China, often thought of as a place of great antiquity and graceful culture, is presented through its imagery of dragons, temples, shrines and palaces. Encountering China, it is important to know that there is a respectful, worshipful culture behind every action and intention, and that like people everywhere, the Chinese also seek good fortune and happiness from their Gods.
This book has chapters on the many different kinds of Gods. Perhaps we might say – whatever needs humans have – there is a God or spirit deity for that. So Chinese Gods include (among others) creator gods, the Supreme Goddess, Kuan Yin the Universal Goddess of Mercy, the Lady of the Moon and other Lunar Spirits; Gods of Prosperity and Good Fortune, whom, across all religions and cultures, usually attract fervent devotees. There are Gods of the Household, Gods of Invention, Protectors and Guardian Spirits, Gods of Health and Happiness. And then we have Patron Gods of Trades and Crafts (not unlike the Patron Saints of the Catholic Church for trades and crafts) and the Immortal Sages get a mention.
In a sense this book reflects the experience of the author, Xueting Christine Ni, who grew up in a small neighbourhood with many “grandmothers” around, all of whom had their household deities and worshipped them. In microcosm, the closer one gets to the heart of a culture, the more one is likely to find solemnity of worship of local and household deities. The large churches and cathedrals do not cater to such a personal form of worship, but perhaps, provide a spiritual foundation for such to take place.
Pan Gu – The Creator Origin
The myth of Pan Gu tells of creation coming forth from a splitting open of a Cosmic Egg within which resided the deity Xu Zheng.
Kuan Yin (variant spelling Kwan Yin, Quan Jing, etc.)
The Universal Goddess of Mercy is perhaps the best known of the Chinese Pantheon, the one who hears the cries of suffering humanity and pours down drops of mercy upon them.
Yu Shi, Master of Rain
Veneration of rain developed as part of a primitive awe for the natural elements. Rain was a particularly important element because it affected all the outdoor activity – hunting, and most importantly, the growing of crops.
Xi Wang Mu – The Supreme Goddess
Prehistoric Chinese societies were matriarchal. One of the most powerful goddesses is Xi Wang Mu, Great Mother of the West. Her first appearances described her as a half-monster, half-human, much different from the serene matronly form she is depicted today.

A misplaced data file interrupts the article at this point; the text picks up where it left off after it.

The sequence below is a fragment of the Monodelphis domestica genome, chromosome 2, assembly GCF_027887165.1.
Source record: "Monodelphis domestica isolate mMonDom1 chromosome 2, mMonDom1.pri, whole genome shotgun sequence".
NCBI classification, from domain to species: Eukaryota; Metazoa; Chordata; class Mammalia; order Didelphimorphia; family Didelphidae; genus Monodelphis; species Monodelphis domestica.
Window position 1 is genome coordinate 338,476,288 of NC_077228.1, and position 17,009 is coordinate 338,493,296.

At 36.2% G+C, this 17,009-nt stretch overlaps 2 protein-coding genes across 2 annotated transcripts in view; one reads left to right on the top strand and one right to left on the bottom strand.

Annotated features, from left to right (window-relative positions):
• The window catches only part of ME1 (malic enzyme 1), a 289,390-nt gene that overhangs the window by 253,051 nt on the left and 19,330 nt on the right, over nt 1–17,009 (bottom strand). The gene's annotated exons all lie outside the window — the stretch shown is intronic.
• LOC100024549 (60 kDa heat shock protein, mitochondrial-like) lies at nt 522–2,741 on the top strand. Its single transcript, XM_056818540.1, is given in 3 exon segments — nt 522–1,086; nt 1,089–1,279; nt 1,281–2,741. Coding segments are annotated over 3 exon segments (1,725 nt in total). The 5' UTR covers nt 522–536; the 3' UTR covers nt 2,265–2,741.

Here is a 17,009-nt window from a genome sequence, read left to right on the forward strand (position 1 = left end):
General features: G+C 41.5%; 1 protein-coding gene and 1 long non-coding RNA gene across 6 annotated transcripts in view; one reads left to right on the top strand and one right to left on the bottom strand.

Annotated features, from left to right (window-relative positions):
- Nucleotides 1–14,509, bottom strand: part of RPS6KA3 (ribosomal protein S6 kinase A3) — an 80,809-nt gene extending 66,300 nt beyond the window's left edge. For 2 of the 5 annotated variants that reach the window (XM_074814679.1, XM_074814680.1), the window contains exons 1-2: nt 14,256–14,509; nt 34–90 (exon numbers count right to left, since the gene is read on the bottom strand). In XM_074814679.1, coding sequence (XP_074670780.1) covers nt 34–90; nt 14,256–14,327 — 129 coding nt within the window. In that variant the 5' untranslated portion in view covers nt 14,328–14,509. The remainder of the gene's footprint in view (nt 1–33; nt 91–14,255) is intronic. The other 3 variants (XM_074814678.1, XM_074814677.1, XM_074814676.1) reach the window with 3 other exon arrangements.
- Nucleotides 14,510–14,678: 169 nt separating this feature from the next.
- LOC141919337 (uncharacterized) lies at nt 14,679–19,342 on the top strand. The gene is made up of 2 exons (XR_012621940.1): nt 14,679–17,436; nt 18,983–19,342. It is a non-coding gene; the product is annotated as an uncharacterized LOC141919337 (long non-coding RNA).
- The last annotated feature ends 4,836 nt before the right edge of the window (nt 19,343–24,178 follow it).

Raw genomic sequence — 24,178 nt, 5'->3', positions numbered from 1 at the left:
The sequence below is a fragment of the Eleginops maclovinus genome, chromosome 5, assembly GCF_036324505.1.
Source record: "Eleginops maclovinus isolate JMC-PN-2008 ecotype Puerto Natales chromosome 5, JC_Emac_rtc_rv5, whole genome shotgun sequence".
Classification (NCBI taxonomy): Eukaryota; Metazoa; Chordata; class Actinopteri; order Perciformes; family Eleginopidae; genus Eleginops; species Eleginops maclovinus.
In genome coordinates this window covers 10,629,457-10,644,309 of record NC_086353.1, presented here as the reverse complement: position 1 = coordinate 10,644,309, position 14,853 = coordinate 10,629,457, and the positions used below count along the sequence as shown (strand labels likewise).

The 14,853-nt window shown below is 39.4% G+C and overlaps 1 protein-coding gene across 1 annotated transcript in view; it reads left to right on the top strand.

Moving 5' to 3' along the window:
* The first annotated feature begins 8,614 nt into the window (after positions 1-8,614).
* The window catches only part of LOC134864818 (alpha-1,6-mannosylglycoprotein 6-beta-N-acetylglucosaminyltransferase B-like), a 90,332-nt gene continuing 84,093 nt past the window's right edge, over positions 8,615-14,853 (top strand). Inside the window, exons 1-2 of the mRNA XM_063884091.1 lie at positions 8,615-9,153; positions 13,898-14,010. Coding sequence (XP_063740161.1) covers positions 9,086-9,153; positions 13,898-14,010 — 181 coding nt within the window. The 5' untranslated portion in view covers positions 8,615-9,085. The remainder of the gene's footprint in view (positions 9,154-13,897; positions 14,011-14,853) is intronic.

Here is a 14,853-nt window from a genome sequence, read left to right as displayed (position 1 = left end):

Chang’E and Jade Rabbit Yu Tin
Chang’E is a lunar deity who seems to have evolved over time to have a companion, the Jade Rabbit. Originally, the legends were about the shadows on the moon featuring an animal grinding the elixir of life with mortar and pestle, and Chang’E obtaining this.
Wu Lu Shen – Gods of Household Prosperity
Wu Lu Shen is one of the Wu Si or five offerings, deities intimately connected to the daily lives of people in ancient China. These are gods of household, kitchen, door and paths. “Paths” refers to the four points of the compass.
Zao Shen, Kitchen God
A deity of the kitchen has been worshipped in China as far back as the Shang dynasty. Zao Shen is literally, “god of the stove”.
Shen Nong The Divine Farmer
One of the wisest, most creative and most resourceful of China’s ancient gods is Shen Nong, who is venerated for the invention of agriculture, Chinese medicine and several other trades.
Tian Hou, Celestial Queen of the Sea
The goddess of Sea began life as a local protector – of sailors and fishers – and earned the veneration of emperors. Her powers expanded from safeguarding those at sea to protecting the land against drought and pestilence.
He He He Sheng The Sages of Harmony
He He He Shen – the gods of harmony, also known as He Shen, are gods of the mental realm. “He” means harmony. He Shen are considered patron gods of social harmony and friendship.
Chairman Mao, you ask?
From La Croix:
Tibetans get home decor order: Hang Xi, Mao portraits
The Chinese Communist Party (CCP) has outlawed the worshipping of images of the Dalai Lama and is now forcing Tibetans to hang up portraits of Chinese President Xi Jinping and CCP founder Mao Zedong up their walls. (Photo supplied)
The Chinese government is again restricting Tibetans from worshipping portraits of the Dalai Lama, despite protests from scores of Tibetans who have died by self-immolation in demonstration against Beijing’s ‘colonial rule’ and its attempts to eradicate Tibetan culture.
But this time it is also mandating that Buddhist temples and monasteries remove his image and hang up pictures of President Xi Jinping and Chinese Communist Party (CCP) founder Mao Zedong instead.
Authorities in Hezuo City of Amdo County in the Tibet Autonomous Region issued a notice in December 2018 requesting 38 village committees, eight community resident committees, and 249 (resident) villager groups in four sub-district offices and six townships across the city to “clean up” images of the Dalai Lama — a euphemistic way of telling them to tear the images down, starting with those in public view at places of worship — and hang up portraits of Mao and Xi instead.
Paperback: 256 pages
Publisher: Weiser Books (June 1, 2018)